Tuesday, August 12, 2008
[From Ian Weinstein]The case of Salim Hamdan has been on my mind all week. I share the wonder at the jury’s rejection of the more serious conspiracy charge and its imposition of a rather modest sentence but I don’t want to romanticize the Hamdan jury or result. I think history will come to regard this case as emblematic of our era's signal failure of law. This military jury, however, gave the government a nice shove. Their final and unreviewable judgment rejecting some of the charges reflects the real power vested in American jurors. Although the mixed verdict introduced a note of ambiguity, the result is still a testament to the institution of the jury and to these jurors’ courage and clear sightedness.
Of course the shove was not as hard as it would have been if the Government actually felt itself bound to release Mr. Hamdan soon, as the judgment appears to require. They, however, prefer their backup plan of holding him as an enemy combatant to obeying the rule of law. But I still think the jury verdict is important and interesting, as one may more fully appreciate by considering these basic facts of modern American criminal practice:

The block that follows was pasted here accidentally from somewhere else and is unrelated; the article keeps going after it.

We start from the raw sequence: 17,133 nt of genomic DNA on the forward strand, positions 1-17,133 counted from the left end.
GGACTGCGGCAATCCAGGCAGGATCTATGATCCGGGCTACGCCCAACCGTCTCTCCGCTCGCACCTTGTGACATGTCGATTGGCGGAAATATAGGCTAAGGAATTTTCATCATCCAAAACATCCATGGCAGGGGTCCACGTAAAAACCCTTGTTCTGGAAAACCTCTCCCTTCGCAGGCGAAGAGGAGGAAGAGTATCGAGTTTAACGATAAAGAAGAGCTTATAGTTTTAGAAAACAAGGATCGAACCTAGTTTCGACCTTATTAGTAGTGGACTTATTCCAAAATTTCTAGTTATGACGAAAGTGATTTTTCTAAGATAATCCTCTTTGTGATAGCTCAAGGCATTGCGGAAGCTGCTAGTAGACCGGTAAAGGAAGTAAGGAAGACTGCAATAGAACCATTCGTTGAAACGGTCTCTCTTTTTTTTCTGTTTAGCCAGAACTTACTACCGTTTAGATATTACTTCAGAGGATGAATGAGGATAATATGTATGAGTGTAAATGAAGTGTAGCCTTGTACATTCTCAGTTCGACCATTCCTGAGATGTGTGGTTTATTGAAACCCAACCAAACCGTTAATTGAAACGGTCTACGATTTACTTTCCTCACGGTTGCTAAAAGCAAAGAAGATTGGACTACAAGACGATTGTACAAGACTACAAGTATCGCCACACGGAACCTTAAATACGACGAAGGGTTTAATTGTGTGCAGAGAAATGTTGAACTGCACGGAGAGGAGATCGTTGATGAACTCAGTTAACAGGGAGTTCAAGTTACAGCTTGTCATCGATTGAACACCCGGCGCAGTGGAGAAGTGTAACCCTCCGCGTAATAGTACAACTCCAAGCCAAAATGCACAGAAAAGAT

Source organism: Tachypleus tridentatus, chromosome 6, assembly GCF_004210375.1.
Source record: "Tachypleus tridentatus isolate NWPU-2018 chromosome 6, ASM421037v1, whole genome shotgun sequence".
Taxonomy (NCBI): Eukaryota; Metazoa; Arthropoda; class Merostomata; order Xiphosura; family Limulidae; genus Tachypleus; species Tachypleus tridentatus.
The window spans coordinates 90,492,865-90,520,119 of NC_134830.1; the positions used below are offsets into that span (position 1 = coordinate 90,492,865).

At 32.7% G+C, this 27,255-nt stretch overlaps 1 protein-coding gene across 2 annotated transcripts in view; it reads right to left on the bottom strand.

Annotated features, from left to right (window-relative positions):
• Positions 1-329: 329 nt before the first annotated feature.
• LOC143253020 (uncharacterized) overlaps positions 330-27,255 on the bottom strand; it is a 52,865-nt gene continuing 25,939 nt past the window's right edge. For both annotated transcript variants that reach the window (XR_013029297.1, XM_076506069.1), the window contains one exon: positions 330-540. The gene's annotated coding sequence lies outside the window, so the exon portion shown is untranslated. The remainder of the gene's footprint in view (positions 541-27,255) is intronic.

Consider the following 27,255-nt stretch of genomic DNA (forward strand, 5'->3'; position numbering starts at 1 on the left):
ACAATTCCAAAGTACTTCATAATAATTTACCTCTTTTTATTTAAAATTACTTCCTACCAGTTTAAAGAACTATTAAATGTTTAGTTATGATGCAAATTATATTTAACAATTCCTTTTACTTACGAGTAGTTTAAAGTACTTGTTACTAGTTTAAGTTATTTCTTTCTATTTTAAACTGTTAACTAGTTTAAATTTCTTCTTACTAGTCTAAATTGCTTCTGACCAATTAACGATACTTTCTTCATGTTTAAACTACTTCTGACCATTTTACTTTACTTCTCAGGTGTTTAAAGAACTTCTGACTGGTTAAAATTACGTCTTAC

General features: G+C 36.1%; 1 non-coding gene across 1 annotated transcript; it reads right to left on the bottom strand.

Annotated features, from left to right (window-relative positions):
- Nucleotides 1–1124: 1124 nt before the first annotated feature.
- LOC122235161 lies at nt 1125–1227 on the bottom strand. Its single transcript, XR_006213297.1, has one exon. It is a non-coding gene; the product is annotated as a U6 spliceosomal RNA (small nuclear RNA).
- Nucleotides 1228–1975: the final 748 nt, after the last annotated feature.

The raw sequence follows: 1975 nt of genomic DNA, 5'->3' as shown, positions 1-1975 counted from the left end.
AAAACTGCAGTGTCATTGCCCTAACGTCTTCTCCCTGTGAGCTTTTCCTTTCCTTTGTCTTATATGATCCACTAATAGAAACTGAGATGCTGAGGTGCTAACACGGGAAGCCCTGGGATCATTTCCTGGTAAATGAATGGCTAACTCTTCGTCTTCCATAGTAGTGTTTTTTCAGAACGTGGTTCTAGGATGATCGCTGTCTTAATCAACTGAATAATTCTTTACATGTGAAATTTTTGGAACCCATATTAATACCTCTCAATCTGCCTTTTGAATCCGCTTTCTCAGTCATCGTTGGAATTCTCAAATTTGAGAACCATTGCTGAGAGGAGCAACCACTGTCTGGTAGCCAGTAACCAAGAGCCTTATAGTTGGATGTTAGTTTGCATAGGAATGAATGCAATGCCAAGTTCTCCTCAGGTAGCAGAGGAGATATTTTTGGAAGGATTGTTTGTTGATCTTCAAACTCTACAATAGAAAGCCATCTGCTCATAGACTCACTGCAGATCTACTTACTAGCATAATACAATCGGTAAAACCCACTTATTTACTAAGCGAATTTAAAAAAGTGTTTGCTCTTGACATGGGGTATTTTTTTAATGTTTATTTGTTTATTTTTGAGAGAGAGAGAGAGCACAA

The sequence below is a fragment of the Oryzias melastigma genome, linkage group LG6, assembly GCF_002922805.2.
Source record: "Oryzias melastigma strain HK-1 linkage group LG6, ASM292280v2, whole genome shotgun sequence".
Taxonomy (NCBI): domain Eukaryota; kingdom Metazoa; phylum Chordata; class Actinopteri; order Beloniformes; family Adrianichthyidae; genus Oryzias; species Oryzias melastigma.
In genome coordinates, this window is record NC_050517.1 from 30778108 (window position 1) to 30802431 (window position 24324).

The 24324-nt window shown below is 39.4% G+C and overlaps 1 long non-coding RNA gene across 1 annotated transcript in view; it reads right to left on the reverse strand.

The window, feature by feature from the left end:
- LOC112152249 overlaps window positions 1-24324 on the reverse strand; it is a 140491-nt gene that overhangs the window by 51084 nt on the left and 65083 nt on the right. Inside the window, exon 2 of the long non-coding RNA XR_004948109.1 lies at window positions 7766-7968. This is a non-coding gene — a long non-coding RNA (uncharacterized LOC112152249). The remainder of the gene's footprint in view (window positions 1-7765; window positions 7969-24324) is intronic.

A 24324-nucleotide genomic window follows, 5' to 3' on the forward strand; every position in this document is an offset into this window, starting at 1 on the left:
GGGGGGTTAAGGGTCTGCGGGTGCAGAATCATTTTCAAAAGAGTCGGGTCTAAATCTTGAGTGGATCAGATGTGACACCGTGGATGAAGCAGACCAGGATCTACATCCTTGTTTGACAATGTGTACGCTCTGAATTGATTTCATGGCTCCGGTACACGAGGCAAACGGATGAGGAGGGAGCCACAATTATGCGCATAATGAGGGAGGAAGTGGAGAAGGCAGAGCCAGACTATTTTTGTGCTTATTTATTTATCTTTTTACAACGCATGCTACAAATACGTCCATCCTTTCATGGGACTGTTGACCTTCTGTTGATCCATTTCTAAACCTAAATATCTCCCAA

First of all, everyone is guilty of something. In the era of overcriminalization, criminal law casts a very wide net. Bill Stuntz taught us this.
Given the breadth of our substantive criminal law and our very broad rules of accomplice and co-conspirator liability, a reasonably talented prosecutor should be able to find some charge on which a given person can be convicted. If the person happens to work in a regulated industry or hold a professional license of some sort, it is like shooting fish in a barrel. But if those circumstances don’t present, you can always start an investigation and see if the subject will become reactive - something useful usually comes out of that. [Mark Godsey]